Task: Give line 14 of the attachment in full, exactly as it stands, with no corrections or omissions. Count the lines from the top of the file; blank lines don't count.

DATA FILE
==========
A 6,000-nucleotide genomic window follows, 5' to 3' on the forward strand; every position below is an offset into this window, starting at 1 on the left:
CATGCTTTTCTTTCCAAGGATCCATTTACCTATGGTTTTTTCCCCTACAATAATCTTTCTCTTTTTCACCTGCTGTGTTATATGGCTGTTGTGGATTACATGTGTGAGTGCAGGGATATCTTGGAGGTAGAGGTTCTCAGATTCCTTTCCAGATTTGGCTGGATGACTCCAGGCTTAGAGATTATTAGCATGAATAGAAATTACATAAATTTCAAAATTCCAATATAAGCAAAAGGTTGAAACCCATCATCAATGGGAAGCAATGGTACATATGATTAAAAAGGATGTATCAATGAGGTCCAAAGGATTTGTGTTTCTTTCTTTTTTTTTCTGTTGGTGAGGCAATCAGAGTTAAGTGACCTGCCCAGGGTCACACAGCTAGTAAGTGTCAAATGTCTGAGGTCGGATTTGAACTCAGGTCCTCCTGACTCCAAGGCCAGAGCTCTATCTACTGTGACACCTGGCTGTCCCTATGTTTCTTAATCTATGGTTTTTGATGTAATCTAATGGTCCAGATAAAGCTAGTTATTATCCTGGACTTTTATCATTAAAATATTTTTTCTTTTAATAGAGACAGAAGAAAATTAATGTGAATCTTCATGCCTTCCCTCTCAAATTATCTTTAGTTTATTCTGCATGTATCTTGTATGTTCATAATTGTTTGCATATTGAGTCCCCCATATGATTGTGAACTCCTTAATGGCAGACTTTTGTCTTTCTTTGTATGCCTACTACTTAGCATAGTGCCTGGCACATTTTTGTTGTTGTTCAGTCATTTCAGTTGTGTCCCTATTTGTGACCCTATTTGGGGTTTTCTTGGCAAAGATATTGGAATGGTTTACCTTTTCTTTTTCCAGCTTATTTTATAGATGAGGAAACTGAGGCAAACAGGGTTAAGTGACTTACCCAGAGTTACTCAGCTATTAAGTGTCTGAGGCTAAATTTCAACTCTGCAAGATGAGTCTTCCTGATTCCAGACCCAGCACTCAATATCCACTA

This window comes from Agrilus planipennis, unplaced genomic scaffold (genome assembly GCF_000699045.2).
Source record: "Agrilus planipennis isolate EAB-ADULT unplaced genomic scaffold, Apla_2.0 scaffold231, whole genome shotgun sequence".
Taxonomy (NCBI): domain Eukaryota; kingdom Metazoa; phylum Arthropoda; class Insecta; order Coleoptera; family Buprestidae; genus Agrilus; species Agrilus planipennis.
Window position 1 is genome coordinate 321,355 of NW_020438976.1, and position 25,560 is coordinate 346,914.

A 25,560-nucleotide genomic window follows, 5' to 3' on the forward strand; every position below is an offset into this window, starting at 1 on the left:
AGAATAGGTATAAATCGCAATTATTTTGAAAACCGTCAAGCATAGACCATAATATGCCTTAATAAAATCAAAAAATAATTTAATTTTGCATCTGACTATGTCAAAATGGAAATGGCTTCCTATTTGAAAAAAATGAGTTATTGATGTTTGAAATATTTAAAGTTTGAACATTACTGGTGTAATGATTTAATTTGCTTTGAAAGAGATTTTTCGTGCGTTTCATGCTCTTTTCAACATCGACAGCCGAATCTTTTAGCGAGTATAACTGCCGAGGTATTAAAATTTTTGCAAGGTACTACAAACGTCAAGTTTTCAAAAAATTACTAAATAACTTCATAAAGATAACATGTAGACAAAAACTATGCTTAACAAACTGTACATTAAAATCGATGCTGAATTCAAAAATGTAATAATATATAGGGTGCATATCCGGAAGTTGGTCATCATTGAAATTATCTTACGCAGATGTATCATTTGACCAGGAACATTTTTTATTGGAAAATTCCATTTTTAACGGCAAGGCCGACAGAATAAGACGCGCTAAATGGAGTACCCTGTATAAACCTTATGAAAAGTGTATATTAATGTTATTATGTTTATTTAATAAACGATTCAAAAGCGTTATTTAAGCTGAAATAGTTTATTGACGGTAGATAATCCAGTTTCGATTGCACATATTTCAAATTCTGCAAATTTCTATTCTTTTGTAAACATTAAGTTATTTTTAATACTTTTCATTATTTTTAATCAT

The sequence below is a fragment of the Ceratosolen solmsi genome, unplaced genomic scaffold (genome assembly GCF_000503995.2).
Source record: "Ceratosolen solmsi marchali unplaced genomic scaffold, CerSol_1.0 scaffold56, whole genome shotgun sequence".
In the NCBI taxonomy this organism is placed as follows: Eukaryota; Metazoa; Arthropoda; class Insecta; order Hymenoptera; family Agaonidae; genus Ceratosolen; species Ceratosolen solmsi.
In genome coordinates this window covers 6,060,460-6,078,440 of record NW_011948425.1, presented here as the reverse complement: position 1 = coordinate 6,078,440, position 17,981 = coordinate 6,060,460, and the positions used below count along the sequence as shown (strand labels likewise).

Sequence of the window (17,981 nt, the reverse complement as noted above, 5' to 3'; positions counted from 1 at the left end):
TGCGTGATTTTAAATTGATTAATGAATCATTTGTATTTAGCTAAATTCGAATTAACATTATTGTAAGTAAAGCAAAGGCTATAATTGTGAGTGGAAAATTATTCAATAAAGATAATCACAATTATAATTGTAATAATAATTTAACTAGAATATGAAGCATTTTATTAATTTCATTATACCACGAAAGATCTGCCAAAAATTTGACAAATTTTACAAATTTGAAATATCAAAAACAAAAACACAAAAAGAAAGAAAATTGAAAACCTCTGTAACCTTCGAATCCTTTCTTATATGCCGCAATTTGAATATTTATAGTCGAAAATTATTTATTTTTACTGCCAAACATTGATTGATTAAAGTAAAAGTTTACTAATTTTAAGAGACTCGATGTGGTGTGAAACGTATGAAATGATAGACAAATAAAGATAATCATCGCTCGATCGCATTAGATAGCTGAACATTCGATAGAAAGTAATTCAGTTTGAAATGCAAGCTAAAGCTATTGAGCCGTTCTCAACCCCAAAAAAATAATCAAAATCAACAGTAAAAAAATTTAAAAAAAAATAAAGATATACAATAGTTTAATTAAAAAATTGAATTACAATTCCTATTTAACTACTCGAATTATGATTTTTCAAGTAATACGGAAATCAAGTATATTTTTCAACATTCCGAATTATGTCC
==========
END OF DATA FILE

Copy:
TGCGTGATTTTAAATTGATTAATGAATCATTTGTATTTAGCTAAATTCGAATTAACATTATTGTAAGTAAAGCAAAGGCTATAATTGTGAGTGGAAAATTATTCAATAAAGATAATCACAATTATAATTGTAATAATAATTTAACTAGAATATGAAGCATTTTATTAATTTCATTATACCACGAAAGATCTGCCAAAAATTTGACAAATTTTACAAATTTGAAATATCAAAAACAAAAACACAAAAAGAAAGAAAATTGAAAACCTCTGTAACCTTCGAATCCTTTCTTATATGCCGCAATTTGAATATTTATAGTCGAAAATTATTTATTTTTACTGCCAAACATTGATTGATTAAAGTAAAAGTTTACTAATTTTAAGAGACTCGATGTGGTGTGAAACGTATGAAATGATAGACAAATAAAGATAATCATCGCTCGATCGCATTAGATAGCTGAACATTCGATAGAAAGTAATTCAGTTTGAAATGCAAGCTAAAGCTATTGAGCCGTTCTCAACCCCAAAAAAATAATCAAAATCAACAGTAAAAAAATTTAAAAAAAAATAAAGATATACAATAGTTTAATTAAAAAATTGAATTACAATTCCTATTTAACTACTCGAATTATGATTTTTCAAGTAATACGGAAATCAAGTATATTTTTCAACATTCCGAATTATGTCC